Gut microbes and muscle function: can probiotics make our muscles stronger?

J Cachexia Sarcopenia Muscle. 2022 Jun;13(3):1460-1476. doi: 10.1002/jcsm.12964. Epub 2022 Mar 12.


Evidence suggests that gut microbiota composition and diversity can be a determinant of skeletal muscle metabolism and functionality. This is true in catabolic (sarcopenia and cachexia) or anabolic (exercise or in athletes) situations. As gut microbiota is known to be causal in the development and worsening of metabolic dysregulation phenotypes such as obesity or insulin resistance, it can regulate, at least partially, skeletal muscle mass and function. Skeletal muscles are physiologically far from the gut. Signals generated by the gut due to its interaction with the gut microbiome (microbial metabolites, gut peptides, lipopolysaccharides, and interleukins) constitute links between gut microbiota activity and skeletal muscle and regulate muscle functionality via modulation of systemic/tissue inflammation as well as insulin sensitivity. The probiotics able to limit sarcopenia and cachexia or promote health performances in rodents are mainly lactic acid bacteria and bifidobacteria. In humans, the same bacteria have been tested, but the scarcity of the studies, the variability of the populations, and the difficulty to measure accurately and with high reproducibility muscle mass and function have not allowed to highlight specific strains able to optimize muscle mass and function. Further studies are required on more defined population, in order to design personalized nutrition. For elderly, testing the efficiency of probiotics according to the degree of frailty, nutritional state, or degree of sarcopenia before supplementation is essential. For exercise, selection of probiotics capable to be efficient in recreational and/or elite athletes, resistance, and/or endurance exercise would also require further attention. Ultimately, a combination of strategies capable to optimize muscle functionality, including bacteria (new microbes, bacterial ecosystems, or mix, more prone to colonize a specific gut ecosystem) associated with prebiotics and other 'traditional' supplements known to stimulate muscle anabolism (e.g. proteins), could be the best way to preserve muscle functionality in healthy individuals at all ages or patients.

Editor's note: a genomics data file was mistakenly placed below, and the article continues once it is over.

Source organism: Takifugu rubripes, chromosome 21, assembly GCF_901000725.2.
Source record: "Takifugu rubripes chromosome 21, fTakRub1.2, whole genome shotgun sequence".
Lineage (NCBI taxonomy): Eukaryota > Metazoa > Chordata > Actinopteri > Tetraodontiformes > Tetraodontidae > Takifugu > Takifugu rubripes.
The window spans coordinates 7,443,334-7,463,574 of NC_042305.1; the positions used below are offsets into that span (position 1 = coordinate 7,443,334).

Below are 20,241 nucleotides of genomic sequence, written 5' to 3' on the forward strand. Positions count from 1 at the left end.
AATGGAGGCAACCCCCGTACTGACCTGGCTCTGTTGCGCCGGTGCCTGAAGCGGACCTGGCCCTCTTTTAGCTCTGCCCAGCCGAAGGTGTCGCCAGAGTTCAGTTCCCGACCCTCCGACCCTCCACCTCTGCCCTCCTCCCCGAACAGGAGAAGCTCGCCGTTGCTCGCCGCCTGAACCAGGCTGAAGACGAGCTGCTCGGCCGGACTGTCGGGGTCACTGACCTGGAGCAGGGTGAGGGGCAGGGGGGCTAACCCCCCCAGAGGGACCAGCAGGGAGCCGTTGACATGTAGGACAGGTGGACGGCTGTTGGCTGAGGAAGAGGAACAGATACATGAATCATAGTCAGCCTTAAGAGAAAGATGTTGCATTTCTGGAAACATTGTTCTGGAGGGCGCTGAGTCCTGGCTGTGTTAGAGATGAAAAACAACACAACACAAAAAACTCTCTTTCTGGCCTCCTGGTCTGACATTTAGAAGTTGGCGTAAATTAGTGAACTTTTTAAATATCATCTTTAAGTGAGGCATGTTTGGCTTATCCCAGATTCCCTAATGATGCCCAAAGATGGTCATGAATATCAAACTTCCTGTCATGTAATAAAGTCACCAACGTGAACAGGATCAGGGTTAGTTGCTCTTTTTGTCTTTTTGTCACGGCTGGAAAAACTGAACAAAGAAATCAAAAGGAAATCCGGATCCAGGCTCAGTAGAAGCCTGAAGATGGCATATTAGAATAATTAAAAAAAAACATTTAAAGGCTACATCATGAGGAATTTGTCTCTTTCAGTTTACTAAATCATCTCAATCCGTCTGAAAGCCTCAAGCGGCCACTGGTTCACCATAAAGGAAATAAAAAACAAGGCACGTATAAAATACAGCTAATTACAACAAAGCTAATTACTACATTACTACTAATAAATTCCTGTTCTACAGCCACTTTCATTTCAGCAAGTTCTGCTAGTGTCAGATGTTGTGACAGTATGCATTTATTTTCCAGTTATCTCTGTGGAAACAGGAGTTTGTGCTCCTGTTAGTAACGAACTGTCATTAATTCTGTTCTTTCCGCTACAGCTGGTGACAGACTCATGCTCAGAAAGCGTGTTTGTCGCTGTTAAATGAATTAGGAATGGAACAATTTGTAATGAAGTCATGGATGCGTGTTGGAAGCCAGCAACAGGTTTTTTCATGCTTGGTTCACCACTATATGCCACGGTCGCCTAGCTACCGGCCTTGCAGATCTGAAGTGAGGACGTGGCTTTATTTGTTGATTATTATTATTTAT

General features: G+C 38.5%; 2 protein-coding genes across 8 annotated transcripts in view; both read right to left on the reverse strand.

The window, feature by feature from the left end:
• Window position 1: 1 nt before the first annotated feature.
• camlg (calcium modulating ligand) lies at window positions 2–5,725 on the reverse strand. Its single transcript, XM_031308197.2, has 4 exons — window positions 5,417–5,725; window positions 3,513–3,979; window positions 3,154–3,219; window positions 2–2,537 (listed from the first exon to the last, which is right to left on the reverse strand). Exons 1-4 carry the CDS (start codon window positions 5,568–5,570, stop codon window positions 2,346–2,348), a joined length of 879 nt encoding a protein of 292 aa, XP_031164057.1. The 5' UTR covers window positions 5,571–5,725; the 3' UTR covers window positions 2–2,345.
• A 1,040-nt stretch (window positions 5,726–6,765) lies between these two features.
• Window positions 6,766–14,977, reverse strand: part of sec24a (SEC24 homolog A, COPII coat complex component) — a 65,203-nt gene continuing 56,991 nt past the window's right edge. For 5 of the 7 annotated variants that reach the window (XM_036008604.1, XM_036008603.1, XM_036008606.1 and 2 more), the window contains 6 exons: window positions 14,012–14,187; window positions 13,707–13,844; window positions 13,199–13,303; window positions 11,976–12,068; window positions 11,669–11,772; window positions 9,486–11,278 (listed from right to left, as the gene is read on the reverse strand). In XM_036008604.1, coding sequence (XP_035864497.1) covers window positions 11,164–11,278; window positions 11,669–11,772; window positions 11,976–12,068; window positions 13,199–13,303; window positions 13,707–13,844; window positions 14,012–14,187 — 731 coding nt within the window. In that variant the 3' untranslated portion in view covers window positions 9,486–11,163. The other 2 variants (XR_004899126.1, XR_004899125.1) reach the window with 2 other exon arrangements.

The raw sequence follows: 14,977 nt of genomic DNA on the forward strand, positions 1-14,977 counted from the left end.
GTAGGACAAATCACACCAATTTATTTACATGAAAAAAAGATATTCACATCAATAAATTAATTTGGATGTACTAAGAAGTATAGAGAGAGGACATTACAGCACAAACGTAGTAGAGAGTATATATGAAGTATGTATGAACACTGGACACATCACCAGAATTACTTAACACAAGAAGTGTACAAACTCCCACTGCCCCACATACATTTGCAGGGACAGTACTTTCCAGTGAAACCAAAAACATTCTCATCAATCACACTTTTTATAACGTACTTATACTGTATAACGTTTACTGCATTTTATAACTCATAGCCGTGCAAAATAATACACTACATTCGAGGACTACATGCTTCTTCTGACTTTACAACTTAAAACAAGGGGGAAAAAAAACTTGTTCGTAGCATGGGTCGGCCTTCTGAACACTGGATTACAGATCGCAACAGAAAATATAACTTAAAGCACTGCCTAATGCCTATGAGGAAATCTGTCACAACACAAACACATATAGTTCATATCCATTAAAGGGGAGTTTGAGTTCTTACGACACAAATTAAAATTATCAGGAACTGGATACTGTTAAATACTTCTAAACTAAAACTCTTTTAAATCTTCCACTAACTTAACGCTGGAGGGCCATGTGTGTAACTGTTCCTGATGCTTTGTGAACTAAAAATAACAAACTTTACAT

Keywords: Ageing; Athlete; Cachexia; Exercise; Probiotic; Sarcopenia; Skeletal muscle.

Publication types

  • Review
  • Research Support, Non-U.S. Gov't

MeSH terms

  • Aged
  • Cachexia
  • Ecosystem
  • Gastrointestinal Microbiome* / physiology
  • Health Promotion
  • Humans
  • Muscle, Skeletal
  • Probiotics* / therapeutic use
  • Reproducibility of Results
  • Sarcopenia* / therapy